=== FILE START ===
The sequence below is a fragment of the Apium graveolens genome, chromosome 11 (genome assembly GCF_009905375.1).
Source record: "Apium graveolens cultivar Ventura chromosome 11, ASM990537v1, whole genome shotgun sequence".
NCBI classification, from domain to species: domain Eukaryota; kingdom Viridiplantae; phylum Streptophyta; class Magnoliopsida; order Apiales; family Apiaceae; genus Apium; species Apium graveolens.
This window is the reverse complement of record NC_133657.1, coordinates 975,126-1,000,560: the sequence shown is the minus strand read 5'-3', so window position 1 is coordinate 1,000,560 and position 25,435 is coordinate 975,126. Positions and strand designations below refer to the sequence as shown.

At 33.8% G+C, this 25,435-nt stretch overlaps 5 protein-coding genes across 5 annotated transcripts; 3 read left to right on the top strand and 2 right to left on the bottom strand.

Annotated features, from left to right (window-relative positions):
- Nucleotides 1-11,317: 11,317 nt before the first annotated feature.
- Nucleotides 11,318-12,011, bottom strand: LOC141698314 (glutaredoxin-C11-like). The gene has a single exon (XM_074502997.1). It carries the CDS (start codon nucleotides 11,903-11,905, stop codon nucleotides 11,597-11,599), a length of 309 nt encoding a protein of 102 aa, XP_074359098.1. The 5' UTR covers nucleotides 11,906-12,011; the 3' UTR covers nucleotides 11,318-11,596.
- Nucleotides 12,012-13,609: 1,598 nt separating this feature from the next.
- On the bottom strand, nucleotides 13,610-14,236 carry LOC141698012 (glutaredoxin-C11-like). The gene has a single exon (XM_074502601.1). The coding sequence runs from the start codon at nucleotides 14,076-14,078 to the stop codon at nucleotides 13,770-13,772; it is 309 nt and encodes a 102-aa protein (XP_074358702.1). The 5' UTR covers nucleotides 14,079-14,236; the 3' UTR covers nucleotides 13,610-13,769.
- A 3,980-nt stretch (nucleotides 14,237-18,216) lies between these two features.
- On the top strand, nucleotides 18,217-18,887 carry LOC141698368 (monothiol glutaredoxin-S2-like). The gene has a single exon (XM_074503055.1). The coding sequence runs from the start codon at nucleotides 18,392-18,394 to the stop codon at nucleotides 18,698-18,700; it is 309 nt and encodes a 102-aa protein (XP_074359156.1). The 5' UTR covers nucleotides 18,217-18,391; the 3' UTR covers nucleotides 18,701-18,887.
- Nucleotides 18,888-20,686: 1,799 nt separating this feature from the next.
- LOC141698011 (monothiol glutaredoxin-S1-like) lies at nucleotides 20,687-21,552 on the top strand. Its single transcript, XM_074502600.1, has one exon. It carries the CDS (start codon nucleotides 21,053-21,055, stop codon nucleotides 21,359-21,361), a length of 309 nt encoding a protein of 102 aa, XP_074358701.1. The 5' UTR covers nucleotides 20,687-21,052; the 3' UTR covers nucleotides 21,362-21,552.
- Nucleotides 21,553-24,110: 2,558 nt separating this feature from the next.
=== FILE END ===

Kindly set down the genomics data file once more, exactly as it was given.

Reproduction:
The sequence below is a fragment of the Apium graveolens genome, chromosome 11 (genome assembly GCF_009905375.1).
Source record: "Apium graveolens cultivar Ventura chromosome 11, ASM990537v1, whole genome shotgun sequence".
NCBI classification, from domain to species: domain Eukaryota; kingdom Viridiplantae; phylum Streptophyta; class Magnoliopsida; order Apiales; family Apiaceae; genus Apium; species Apium graveolens.
This window is the reverse complement of record NC_133657.1, coordinates 975,126-1,000,560: the sequence shown is the minus strand read 5'-3', so window position 1 is coordinate 1,000,560 and position 25,435 is coordinate 975,126. Positions and strand designations below refer to the sequence as shown.

At 33.8% G+C, this 25,435-nt stretch overlaps 5 protein-coding genes across 5 annotated transcripts; 3 read left to right on the top strand and 2 right to left on the bottom strand.

Annotated features, from left to right (window-relative positions):
- Nucleotides 1-11,317: 11,317 nt before the first annotated feature.
- Nucleotides 11,318-12,011, bottom strand: LOC141698314 (glutaredoxin-C11-like). The gene has a single exon (XM_074502997.1). It carries the CDS (start codon nucleotides 11,903-11,905, stop codon nucleotides 11,597-11,599), a length of 309 nt encoding a protein of 102 aa, XP_074359098.1. The 5' UTR covers nucleotides 11,906-12,011; the 3' UTR covers nucleotides 11,318-11,596.
- Nucleotides 12,012-13,609: 1,598 nt separating this feature from the next.
- On the bottom strand, nucleotides 13,610-14,236 carry LOC141698012 (glutaredoxin-C11-like). The gene has a single exon (XM_074502601.1). The coding sequence runs from the start codon at nucleotides 14,076-14,078 to the stop codon at nucleotides 13,770-13,772; it is 309 nt and encodes a 102-aa protein (XP_074358702.1). The 5' UTR covers nucleotides 14,079-14,236; the 3' UTR covers nucleotides 13,610-13,769.
- A 3,980-nt stretch (nucleotides 14,237-18,216) lies between these two features.
- On the top strand, nucleotides 18,217-18,887 carry LOC141698368 (monothiol glutaredoxin-S2-like). The gene has a single exon (XM_074503055.1). The coding sequence runs from the start codon at nucleotides 18,392-18,394 to the stop codon at nucleotides 18,698-18,700; it is 309 nt and encodes a 102-aa protein (XP_074359156.1). The 5' UTR covers nucleotides 18,217-18,391; the 3' UTR covers nucleotides 18,701-18,887.
- Nucleotides 18,888-20,686: 1,799 nt separating this feature from the next.
- LOC141698011 (monothiol glutaredoxin-S1-like) lies at nucleotides 20,687-21,552 on the top strand. Its single transcript, XM_074502600.1, has one exon. It carries the CDS (start codon nucleotides 21,053-21,055, stop codon nucleotides 21,359-21,361), a length of 309 nt encoding a protein of 102 aa, XP_074358701.1. The 5' UTR covers nucleotides 20,687-21,052; the 3' UTR covers nucleotides 21,362-21,552.
- Nucleotides 21,553-24,110: 2,558 nt separating this feature from the next.